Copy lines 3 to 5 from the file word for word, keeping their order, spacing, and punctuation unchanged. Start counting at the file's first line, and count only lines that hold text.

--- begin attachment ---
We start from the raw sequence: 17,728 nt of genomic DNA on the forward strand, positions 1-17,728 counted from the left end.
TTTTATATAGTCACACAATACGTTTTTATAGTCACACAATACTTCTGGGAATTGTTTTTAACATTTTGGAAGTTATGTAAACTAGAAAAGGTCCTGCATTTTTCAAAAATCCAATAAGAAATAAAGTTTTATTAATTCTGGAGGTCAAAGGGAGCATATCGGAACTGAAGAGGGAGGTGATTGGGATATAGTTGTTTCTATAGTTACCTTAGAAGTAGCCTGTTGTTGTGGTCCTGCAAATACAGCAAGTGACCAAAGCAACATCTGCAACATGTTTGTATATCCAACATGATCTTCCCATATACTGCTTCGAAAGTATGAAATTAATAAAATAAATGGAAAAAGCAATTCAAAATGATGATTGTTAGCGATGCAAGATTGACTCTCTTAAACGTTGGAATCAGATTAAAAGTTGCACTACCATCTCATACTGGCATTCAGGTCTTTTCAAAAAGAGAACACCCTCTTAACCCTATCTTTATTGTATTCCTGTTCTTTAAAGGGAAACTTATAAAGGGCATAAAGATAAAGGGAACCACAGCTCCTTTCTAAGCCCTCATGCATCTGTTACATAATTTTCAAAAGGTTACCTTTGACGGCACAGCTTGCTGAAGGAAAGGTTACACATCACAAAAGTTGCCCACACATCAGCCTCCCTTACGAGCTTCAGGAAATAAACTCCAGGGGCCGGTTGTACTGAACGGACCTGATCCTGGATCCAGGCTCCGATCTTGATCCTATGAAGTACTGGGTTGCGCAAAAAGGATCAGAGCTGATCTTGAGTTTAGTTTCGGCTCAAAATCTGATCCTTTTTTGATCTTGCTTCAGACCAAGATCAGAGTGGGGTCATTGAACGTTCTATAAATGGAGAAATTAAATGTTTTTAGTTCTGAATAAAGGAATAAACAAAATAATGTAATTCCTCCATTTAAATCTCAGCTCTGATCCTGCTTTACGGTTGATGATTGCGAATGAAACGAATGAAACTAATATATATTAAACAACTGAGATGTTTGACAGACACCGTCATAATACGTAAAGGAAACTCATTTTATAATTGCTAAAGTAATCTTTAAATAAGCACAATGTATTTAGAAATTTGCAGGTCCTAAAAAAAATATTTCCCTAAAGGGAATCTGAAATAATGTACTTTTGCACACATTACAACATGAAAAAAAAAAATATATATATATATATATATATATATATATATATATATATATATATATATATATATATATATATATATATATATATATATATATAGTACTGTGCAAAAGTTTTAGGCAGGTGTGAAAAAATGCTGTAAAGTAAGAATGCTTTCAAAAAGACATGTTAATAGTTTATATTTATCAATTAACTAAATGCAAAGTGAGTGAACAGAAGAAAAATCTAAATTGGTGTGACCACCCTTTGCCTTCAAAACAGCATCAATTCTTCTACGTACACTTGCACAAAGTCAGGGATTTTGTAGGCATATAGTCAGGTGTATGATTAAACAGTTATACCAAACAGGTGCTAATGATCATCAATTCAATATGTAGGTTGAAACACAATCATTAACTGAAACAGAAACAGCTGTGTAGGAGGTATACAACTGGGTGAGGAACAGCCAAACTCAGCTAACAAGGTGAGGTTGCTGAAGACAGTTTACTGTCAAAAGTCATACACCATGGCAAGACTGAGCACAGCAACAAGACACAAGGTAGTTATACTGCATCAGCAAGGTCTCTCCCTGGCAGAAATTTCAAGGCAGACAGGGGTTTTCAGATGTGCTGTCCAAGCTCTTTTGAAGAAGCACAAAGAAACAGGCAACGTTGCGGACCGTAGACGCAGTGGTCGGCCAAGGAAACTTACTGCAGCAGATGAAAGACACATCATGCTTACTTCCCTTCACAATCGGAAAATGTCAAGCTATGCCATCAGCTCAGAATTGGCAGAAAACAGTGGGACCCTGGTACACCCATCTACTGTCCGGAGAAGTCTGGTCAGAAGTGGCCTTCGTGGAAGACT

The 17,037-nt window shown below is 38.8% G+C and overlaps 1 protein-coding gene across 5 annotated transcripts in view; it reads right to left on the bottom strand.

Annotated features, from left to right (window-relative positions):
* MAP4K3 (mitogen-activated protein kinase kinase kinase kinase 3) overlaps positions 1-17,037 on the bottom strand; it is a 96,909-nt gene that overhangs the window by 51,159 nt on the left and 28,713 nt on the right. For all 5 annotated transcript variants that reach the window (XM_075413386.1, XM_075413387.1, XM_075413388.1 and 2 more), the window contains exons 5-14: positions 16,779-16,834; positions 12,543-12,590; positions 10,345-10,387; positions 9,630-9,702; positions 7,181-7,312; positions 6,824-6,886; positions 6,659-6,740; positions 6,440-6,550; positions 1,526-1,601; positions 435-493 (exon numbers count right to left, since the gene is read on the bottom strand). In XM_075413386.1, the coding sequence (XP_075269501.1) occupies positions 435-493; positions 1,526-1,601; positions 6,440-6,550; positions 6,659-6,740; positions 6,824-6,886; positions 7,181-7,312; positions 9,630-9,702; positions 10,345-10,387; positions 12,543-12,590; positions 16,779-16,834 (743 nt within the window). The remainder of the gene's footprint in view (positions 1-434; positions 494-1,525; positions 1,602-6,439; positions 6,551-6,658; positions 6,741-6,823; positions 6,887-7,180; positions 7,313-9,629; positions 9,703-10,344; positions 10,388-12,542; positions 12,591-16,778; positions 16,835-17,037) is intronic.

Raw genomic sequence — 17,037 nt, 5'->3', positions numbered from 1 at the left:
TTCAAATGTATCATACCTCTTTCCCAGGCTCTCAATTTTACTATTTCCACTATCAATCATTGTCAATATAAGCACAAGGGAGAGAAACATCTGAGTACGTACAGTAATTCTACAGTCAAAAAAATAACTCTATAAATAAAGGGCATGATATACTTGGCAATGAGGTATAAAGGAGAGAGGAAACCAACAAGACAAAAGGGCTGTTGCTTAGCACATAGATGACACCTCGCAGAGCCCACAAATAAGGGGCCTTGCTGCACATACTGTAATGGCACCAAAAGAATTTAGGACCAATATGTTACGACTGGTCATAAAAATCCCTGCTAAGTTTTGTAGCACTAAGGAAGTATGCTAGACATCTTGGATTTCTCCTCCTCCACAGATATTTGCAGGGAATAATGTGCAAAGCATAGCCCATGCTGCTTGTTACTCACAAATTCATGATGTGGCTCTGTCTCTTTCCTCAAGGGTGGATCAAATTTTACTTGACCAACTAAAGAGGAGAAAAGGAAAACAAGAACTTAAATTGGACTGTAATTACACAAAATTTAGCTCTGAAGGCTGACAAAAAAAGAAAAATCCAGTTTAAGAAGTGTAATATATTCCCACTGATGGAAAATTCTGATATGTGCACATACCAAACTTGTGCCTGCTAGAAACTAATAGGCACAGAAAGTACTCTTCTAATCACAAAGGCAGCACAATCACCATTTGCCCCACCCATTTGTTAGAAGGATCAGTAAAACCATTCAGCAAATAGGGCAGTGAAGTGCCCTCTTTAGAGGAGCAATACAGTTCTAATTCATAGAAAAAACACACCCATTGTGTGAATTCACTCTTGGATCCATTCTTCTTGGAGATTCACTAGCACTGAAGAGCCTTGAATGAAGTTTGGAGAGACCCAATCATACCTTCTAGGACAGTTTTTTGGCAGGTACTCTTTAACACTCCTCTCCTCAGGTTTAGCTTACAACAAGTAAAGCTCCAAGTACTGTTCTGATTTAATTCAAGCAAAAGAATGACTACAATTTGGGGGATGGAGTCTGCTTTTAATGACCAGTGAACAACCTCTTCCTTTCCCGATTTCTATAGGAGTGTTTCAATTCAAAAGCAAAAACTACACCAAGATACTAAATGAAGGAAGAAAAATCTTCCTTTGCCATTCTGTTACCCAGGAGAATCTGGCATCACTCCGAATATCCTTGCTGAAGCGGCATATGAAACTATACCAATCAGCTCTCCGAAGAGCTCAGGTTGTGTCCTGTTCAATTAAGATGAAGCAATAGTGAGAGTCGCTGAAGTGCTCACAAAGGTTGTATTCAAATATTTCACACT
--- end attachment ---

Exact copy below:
The 17,037-nt window shown below is 38.8% G+C and overlaps 1 protein-coding gene across 5 annotated transcripts in view; it reads right to left on the bottom strand.

Annotated features, from left to right (window-relative positions):
* MAP4K3 (mitogen-activated protein kinase kinase kinase kinase 3) overlaps positions 1-17,037 on the bottom strand; it is a 96,909-nt gene that overhangs the window by 51,159 nt on the left and 28,713 nt on the right. For all 5 annotated transcript variants that reach the window (XM_075413386.1, XM_075413387.1, XM_075413388.1 and 2 more), the window contains exons 5-14: positions 16,779-16,834; positions 12,543-12,590; positions 10,345-10,387; positions 9,630-9,702; positions 7,181-7,312; positions 6,824-6,886; positions 6,659-6,740; positions 6,440-6,550; positions 1,526-1,601; positions 435-493 (exon numbers count right to left, since the gene is read on the bottom strand). In XM_075413386.1, the coding sequence (XP_075269501.1) occupies positions 435-493; positions 1,526-1,601; positions 6,440-6,550; positions 6,659-6,740; positions 6,824-6,886; positions 7,181-7,312; positions 9,630-9,702; positions 10,345-10,387; positions 12,543-12,590; positions 16,779-16,834 (743 nt within the window). The remainder of the gene's footprint in view (positions 1-434; positions 494-1,525; positions 1,602-6,439; positions 6,551-6,658; positions 6,741-6,823; positions 6,887-7,180; positions 7,313-9,629; positions 9,703-10,344; positions 10,388-12,542; positions 12,591-16,778; positions 16,835-17,037) is intronic.